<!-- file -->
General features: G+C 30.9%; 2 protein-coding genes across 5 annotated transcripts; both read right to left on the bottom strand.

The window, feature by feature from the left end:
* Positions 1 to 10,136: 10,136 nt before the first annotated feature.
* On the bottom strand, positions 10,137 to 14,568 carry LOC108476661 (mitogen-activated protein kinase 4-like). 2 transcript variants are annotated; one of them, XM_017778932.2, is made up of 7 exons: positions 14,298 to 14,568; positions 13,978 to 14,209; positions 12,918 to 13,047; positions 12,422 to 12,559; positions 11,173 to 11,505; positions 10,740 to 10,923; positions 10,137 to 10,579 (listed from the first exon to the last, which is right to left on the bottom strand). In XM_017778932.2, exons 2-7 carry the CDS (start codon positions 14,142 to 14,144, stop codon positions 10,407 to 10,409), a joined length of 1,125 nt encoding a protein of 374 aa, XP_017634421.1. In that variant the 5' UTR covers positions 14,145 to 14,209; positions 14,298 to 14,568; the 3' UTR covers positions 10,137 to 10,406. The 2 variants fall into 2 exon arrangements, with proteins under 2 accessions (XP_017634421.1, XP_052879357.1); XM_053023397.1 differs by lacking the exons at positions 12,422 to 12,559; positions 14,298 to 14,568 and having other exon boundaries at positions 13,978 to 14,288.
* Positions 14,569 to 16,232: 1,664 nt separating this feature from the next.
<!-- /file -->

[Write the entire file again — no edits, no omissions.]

General features: G+C 30.9%; 2 protein-coding genes across 5 annotated transcripts; both read right to left on the bottom strand.

The window, feature by feature from the left end:
* Positions 1 to 10,136: 10,136 nt before the first annotated feature.
* On the bottom strand, positions 10,137 to 14,568 carry LOC108476661 (mitogen-activated protein kinase 4-like). 2 transcript variants are annotated; one of them, XM_017778932.2, is made up of 7 exons: positions 14,298 to 14,568; positions 13,978 to 14,209; positions 12,918 to 13,047; positions 12,422 to 12,559; positions 11,173 to 11,505; positions 10,740 to 10,923; positions 10,137 to 10,579 (listed from the first exon to the last, which is right to left on the bottom strand). In XM_017778932.2, exons 2-7 carry the CDS (start codon positions 14,142 to 14,144, stop codon positions 10,407 to 10,409), a joined length of 1,125 nt encoding a protein of 374 aa, XP_017634421.1. In that variant the 5' UTR covers positions 14,145 to 14,209; positions 14,298 to 14,568; the 3' UTR covers positions 10,137 to 10,406. The 2 variants fall into 2 exon arrangements, with proteins under 2 accessions (XP_017634421.1, XP_052879357.1); XM_053023397.1 differs by lacking the exons at positions 12,422 to 12,559; positions 14,298 to 14,568 and having other exon boundaries at positions 13,978 to 14,288.
* Positions 14,569 to 16,232: 1,664 nt separating this feature from the next.